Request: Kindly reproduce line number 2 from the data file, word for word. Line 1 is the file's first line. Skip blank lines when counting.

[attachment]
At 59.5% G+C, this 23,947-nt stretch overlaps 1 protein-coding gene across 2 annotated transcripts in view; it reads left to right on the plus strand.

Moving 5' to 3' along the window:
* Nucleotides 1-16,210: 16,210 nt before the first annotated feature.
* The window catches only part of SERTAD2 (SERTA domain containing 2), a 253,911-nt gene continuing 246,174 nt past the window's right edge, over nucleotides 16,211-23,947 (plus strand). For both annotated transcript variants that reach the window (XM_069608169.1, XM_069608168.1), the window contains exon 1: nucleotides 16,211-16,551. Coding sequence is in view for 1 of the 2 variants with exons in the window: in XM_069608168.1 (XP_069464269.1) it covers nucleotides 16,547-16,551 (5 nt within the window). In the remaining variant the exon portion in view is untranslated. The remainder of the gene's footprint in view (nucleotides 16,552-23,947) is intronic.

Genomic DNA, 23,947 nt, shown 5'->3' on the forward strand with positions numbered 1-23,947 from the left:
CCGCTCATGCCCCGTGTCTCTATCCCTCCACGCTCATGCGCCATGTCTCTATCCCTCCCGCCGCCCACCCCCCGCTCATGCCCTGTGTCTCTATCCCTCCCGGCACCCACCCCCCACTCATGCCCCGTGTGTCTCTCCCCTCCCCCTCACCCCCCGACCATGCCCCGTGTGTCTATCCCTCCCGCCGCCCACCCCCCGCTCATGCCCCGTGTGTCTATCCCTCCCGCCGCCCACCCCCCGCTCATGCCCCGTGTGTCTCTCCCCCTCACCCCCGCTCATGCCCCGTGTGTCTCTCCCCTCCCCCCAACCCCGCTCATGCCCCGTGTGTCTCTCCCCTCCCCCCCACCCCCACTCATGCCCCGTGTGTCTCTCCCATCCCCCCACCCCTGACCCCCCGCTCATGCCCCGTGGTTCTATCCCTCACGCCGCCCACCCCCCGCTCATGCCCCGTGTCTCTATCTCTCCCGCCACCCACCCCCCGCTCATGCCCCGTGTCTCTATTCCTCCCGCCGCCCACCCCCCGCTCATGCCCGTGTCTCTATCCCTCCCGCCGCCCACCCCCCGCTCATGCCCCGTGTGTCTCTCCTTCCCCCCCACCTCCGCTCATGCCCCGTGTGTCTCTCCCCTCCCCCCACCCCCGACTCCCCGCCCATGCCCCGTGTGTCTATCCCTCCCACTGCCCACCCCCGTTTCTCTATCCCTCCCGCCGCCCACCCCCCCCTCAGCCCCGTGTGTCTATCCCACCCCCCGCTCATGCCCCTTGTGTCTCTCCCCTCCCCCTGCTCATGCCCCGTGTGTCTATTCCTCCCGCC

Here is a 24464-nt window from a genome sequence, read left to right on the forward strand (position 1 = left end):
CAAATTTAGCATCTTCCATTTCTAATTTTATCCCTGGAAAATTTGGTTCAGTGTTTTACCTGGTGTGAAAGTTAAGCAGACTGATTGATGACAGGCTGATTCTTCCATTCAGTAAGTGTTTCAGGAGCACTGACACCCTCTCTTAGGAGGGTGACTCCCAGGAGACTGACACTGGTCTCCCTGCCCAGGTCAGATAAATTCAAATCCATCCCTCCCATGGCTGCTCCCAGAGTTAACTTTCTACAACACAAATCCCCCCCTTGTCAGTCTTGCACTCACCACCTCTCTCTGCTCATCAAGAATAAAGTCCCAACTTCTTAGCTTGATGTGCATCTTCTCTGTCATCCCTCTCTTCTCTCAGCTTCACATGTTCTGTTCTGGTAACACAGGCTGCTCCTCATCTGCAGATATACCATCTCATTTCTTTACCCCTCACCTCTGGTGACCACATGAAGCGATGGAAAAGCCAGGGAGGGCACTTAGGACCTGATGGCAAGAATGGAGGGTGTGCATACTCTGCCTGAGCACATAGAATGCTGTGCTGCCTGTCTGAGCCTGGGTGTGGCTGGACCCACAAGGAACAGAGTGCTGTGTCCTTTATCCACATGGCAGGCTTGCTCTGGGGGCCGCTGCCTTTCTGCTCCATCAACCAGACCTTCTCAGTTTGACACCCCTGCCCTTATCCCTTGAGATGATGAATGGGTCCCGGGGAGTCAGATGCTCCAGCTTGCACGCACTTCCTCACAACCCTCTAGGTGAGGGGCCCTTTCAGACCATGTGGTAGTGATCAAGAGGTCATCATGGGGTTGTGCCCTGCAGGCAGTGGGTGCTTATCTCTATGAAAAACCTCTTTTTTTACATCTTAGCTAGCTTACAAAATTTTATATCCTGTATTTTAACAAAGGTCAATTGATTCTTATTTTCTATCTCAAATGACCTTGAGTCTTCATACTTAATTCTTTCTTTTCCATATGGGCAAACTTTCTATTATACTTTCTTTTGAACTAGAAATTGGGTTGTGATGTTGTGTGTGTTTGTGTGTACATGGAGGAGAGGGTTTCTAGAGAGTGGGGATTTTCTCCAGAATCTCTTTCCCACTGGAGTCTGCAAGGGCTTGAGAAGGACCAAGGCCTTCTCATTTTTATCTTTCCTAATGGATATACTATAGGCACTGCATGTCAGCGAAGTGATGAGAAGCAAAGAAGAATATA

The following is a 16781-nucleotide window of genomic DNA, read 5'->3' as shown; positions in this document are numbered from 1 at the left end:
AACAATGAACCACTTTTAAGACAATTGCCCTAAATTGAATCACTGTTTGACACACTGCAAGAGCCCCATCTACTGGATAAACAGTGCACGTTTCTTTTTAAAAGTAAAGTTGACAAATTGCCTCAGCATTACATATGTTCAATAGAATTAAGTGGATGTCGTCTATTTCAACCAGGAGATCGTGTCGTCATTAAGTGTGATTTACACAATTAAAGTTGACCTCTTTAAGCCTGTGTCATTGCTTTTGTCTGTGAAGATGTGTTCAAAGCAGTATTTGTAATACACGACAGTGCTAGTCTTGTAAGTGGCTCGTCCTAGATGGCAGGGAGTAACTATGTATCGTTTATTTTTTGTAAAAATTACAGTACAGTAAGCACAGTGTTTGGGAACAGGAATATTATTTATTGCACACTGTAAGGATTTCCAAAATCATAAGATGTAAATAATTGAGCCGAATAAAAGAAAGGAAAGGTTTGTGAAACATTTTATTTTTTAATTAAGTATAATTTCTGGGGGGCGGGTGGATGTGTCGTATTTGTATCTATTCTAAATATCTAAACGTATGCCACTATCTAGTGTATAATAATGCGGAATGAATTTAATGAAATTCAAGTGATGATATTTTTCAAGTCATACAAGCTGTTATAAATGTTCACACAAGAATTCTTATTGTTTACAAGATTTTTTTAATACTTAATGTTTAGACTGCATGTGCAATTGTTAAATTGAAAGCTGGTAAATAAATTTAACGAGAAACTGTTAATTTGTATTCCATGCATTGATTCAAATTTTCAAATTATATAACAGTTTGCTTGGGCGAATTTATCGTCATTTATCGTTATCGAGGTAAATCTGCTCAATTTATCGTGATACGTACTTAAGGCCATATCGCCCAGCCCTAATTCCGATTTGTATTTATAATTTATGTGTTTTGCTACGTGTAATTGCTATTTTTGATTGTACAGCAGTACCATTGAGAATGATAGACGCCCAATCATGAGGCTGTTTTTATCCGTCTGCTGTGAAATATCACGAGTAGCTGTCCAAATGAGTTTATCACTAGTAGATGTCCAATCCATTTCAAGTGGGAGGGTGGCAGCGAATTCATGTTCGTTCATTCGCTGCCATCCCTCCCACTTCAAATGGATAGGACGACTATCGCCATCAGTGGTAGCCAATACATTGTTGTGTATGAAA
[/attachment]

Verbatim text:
Moving 5' to 3' along the window: